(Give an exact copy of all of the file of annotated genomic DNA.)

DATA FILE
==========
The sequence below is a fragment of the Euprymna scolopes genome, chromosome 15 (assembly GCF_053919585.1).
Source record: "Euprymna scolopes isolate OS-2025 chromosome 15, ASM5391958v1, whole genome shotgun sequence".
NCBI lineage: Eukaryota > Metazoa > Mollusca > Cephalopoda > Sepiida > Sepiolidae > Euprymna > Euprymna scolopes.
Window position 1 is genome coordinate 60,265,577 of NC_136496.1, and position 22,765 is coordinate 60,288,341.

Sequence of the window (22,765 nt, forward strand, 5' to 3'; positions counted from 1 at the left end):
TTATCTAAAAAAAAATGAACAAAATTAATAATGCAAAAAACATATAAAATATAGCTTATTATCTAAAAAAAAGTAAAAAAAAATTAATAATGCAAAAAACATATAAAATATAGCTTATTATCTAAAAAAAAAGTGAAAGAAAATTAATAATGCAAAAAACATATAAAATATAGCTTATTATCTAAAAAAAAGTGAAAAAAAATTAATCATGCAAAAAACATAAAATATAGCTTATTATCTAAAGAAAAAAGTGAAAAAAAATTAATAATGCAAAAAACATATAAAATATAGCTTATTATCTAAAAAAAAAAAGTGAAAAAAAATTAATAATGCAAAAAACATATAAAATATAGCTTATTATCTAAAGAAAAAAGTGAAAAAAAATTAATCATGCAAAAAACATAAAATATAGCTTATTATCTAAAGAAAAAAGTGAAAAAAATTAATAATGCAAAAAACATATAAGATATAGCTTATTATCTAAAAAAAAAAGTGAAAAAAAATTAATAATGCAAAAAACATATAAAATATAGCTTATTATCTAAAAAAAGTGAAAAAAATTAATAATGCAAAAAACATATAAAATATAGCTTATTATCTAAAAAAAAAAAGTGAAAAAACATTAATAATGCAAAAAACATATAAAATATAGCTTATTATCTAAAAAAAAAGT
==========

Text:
The sequence below is a fragment of the Euprymna scolopes genome, chromosome 15 (assembly GCF_053919585.1).
Source record: "Euprymna scolopes isolate OS-2025 chromosome 15, ASM5391958v1, whole genome shotgun sequence".
NCBI lineage: Eukaryota > Metazoa > Mollusca > Cephalopoda > Sepiida > Sepiolidae > Euprymna > Euprymna scolopes.
Window position 1 is genome coordinate 60,265,577 of NC_136496.1, and position 22,765 is coordinate 60,288,341.

Sequence of the window (22,765 nt, forward strand, 5' to 3'; positions counted from 1 at the left end):
TTATCTAAAAAAAAATGAACAAAATTAATAATGCAAAAAACATATAAAATATAGCTTATTATCTAAAAAAAAGTAAAAAAAAATTAATAATGCAAAAAACATATAAAATATAGCTTATTATCTAAAAAAAAAGTGAAAGAAAATTAATAATGCAAAAAACATATAAAATATAGCTTATTATCTAAAAAAAAGTGAAAAAAAATTAATCATGCAAAAAACATAAAATATAGCTTATTATCTAAAGAAAAAAGTGAAAAAAAATTAATAATGCAAAAAACATATAAAATATAGCTTATTATCTAAAAAAAAAAAGTGAAAAAAAATTAATAATGCAAAAAACATATAAAATATAGCTTATTATCTAAAGAAAAAAGTGAAAAAAAATTAATCATGCAAAAAACATAAAATATAGCTTATTATCTAAAGAAAAAAGTGAAAAAAATTAATAATGCAAAAAACATATAAGATATAGCTTATTATCTAAAAAAAAAAGTGAAAAAAAATTAATAATGCAAAAAACATATAAAATATAGCTTATTATCTAAAAAAAGTGAAAAAAATTAATAATGCAAAAAACATATAAAATATAGCTTATTATCTAAAAAAAAAAAGTGAAAAAACATTAATAATGCAAAAAACATATAAAATATAGCTTATTATCTAAAAAAAAAGT